• Deposits are currently at 391, short of the 595 goal. Lisa noted that we are still ahead of where we were last year at this point and expressed that she feels good about this pool of potential students. That said, the team remains cautiously optimistic about progress. The College hosted two amazing admitted student days. Despite the first event being held during a blizzard, we saw 85% attendance. The second admitted student day brought over 1,000 people to campus, exceeding last year’s attendance by 300+.
  • Enrollment currently sits at 376, with the ultimate goal of 548. Lisa expressed that it is unlikely to meet this goal for class size and anticipates the final number being somewhere between last year’s total and this year’s goal. That is, after we account for melt (admitted students who submitted their deposit but ultimately decided not to attend).
  • One member of the group expressed appreciation toward Lisa and her team, noting that admissions events have been rewarding to be part of. The question was asked, given the change of marketing firm, whether or not the increased quality of applications has impacted the College’s acceptance rate. Lisa noted that the rate remains relatively similar to past years, which is still good. She reiterated that she is feeling good about the profile of incoming students and continues to notice an increase in interest indicators (e.g., multiple campus visits, FAFSA filings, engagement in process, etc.). Ultimately, these factors indicate a more engaged, albeit relatively smaller, pool of applicants.
  • It was asked what concerns the team has been hearing from families, or what barriers there may be to families saying “yes”. Also, is the College actively pursuing pipeline relationships? Cost continues to be a giant barrier. Competition remains the same, but Lisa has noticed more non-collegiate opportunities gaining interest. Other concerns include fit, retention, and graduation rates. Lisa also alluded to questions she has received from families regarding recent press around VT higher education institution closures. It was expressed that pathways are still intact. The College invited groups to campus from Atlanta and the Bronx, which resulted in offers sent to 12 prospective students.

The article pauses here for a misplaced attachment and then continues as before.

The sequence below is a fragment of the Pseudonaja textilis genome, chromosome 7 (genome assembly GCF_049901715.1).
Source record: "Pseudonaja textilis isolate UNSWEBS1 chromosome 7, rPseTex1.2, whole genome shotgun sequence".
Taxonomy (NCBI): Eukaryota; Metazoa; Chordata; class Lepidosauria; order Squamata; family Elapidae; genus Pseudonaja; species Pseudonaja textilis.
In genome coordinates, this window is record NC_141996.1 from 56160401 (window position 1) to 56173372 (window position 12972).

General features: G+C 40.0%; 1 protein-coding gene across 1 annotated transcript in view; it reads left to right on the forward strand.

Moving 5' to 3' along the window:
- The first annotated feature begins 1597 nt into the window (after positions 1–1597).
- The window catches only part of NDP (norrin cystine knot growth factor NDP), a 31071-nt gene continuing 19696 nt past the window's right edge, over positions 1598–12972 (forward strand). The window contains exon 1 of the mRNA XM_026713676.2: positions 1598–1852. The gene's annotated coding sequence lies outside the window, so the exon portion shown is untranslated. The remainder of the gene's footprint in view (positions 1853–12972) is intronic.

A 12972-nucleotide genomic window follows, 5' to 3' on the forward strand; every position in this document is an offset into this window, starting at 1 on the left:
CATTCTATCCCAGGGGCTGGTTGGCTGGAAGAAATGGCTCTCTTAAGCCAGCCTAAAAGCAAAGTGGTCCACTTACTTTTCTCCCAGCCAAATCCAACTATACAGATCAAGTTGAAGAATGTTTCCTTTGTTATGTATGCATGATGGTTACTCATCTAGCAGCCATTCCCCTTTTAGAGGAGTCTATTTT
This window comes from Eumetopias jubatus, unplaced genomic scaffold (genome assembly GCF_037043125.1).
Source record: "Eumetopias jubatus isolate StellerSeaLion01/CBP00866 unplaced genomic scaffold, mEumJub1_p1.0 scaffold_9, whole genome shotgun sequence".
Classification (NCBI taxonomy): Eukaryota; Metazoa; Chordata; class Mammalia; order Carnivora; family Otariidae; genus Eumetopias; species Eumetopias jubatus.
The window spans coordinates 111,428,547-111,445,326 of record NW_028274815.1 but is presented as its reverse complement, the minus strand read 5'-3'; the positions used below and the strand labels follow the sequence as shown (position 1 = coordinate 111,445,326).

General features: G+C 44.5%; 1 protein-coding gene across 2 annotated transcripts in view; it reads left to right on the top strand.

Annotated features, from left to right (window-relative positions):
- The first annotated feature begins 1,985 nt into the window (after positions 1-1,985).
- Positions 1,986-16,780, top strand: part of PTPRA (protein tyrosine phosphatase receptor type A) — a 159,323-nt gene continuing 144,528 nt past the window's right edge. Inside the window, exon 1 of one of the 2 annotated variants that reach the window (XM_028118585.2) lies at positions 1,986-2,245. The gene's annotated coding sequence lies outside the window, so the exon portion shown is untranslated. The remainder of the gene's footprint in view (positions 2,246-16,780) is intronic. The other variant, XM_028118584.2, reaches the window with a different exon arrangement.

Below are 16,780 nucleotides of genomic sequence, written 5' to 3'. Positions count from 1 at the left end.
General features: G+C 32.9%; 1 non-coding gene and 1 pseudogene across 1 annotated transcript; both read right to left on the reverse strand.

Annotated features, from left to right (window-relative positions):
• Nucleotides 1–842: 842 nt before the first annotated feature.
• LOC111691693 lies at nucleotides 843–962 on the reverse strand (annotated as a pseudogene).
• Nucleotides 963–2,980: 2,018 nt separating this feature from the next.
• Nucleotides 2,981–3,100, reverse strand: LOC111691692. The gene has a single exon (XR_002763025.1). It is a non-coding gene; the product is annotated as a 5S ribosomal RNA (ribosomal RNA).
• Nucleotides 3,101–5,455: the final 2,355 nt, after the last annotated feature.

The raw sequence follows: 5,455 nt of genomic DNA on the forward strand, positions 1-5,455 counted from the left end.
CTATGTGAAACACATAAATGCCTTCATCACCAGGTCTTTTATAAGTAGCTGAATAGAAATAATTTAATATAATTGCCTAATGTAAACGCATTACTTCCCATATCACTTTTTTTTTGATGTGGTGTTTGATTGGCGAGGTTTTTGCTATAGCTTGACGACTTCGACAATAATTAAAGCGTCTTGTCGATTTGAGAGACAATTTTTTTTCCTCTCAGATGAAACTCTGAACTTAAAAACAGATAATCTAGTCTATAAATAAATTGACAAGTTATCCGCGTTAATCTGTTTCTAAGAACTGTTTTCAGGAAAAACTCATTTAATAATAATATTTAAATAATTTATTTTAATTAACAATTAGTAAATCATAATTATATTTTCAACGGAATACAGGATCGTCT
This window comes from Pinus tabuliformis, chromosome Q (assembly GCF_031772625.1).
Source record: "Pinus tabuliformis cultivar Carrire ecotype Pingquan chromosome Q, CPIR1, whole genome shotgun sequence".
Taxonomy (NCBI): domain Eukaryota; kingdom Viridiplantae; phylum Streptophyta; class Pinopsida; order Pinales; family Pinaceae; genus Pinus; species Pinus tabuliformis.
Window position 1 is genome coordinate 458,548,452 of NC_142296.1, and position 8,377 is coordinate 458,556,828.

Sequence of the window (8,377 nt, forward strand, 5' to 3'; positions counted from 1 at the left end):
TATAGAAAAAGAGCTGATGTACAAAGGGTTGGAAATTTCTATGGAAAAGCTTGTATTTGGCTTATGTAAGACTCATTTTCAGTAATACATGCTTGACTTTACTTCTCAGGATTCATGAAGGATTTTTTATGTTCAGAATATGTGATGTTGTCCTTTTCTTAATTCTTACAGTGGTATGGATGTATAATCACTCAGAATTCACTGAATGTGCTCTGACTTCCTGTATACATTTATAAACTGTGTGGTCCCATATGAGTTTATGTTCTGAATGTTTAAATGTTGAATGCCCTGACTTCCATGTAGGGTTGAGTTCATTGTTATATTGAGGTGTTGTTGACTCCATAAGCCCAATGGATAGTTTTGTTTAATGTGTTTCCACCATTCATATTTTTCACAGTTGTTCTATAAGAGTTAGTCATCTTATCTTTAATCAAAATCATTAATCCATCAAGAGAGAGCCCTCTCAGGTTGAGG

• Lisa was asked to provide detail regarding financial aid packages and any patterns that she has noticed. She expressed that financial aid continues to get more expensive due to trends in higher education. The College’s discount rate remains relatively low, however, the amount of merit being awarded continues to grow. There have been ongoing conversations around how to sustain discounting. Part of the issue is what is happening in the higher education landscape, with other schools able to award high amounts. However, Champlain remains conscious of competition and monitoring, but is not always able to match the packages of those schools. Given national demographic trends, the pool of college-age students continues to decline, making the industry more competitive than ever before.
  • The question was asked whether or not the College is thinking innovatively to come up with new strategies, programming, cost structure, etc. Lisa expressed that the college is constantly having conversations about price differentiation. The 2025 strategic planning process is also aimed at coming up with innovative ideas to help the future of the institution. Conversation about our future must also include ideas related to non-traditional students. Growth will be difficult given the demographics, specifically in New England and Midwest regions where we are projected to experience a dramatic decline of traditional, college-age students by 2025.
  • One member of the group asked about the impact New York’s free education initiatives have had on enrollment. Lisa and her team are keeping an eye on the potential impact such initiatives could have. It has forced NY private schools to discount at a higher rate, which could create increased competition for Champlain, given our heavy recruiting presence in New England and the Northeast.
  • Lastly, there was a question asked about what we can do as Staff (i.e. outside of enrollment/admissions team) to help. Lisa encouraged anyone interested in reaching out to students to help out, meeting/talking to students and their families at events on campus. There’s room for everyone to help. From a student affairs lens, retention is the primary focus. Any positive influence we can have to help retain students will strengthen the College’s numbers which has a great impact on admissions.

VI.   Closing – if you have questions, feedback, ideas – please speak to me or one of our Executive Committee members.